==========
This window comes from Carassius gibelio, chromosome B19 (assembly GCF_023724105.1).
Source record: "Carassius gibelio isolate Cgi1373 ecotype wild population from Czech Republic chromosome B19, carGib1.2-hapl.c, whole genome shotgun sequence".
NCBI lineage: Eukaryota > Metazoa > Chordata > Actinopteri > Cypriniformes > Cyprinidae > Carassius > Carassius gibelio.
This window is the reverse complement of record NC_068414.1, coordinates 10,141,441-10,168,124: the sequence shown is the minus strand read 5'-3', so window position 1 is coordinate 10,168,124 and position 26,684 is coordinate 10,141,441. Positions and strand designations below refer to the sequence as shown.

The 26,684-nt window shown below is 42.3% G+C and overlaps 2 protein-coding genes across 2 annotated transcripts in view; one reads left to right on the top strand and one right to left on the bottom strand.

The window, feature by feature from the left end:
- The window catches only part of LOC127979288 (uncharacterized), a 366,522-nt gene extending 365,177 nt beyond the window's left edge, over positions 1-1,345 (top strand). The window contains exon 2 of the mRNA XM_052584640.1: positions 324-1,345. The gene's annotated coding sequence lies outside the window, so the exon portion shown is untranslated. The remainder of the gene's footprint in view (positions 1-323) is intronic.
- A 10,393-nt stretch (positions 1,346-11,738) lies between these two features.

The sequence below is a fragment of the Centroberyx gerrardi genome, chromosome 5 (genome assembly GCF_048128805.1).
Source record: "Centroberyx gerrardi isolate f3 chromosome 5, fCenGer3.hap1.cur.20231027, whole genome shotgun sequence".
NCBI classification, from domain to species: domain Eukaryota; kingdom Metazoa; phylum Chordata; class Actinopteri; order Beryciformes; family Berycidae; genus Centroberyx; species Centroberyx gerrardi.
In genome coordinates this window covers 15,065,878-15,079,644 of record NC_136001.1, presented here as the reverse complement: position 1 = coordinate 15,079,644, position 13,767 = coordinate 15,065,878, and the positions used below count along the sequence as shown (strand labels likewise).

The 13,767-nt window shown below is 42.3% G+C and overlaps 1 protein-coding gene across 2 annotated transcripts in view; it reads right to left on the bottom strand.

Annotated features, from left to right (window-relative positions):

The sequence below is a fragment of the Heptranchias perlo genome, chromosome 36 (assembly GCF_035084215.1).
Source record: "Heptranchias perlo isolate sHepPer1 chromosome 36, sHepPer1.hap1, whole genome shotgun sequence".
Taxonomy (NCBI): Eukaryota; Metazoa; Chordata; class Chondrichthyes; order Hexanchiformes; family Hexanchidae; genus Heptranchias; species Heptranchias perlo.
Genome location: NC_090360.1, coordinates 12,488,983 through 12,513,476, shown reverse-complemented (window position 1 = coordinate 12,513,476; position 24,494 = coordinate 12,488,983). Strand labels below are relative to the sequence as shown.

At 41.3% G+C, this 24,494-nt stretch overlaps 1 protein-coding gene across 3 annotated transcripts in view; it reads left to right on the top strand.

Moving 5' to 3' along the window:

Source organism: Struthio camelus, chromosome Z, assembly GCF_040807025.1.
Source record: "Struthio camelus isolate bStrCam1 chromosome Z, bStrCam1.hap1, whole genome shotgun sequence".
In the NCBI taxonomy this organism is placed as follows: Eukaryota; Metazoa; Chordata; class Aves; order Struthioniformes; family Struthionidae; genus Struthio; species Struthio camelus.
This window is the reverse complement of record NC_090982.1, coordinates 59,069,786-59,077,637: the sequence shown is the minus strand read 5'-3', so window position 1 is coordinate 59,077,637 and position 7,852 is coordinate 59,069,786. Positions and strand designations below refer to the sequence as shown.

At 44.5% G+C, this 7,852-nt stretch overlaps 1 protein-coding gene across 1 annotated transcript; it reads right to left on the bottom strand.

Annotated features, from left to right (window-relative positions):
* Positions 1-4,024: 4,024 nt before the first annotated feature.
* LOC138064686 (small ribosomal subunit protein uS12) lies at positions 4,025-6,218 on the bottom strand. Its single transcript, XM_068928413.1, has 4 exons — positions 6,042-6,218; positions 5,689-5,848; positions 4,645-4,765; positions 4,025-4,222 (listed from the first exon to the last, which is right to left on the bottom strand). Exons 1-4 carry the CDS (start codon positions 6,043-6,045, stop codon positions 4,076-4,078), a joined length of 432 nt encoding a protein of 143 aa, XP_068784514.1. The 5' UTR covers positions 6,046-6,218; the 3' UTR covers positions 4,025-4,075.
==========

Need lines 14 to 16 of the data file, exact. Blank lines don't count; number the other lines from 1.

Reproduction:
Annotated features, from left to right (window-relative positions):

The sequence below is a fragment of the Heptranchias perlo genome, chromosome 36 (assembly GCF_035084215.1).
Source record: "Heptranchias perlo isolate sHepPer1 chromosome 36, sHepPer1.hap1, whole genome shotgun sequence".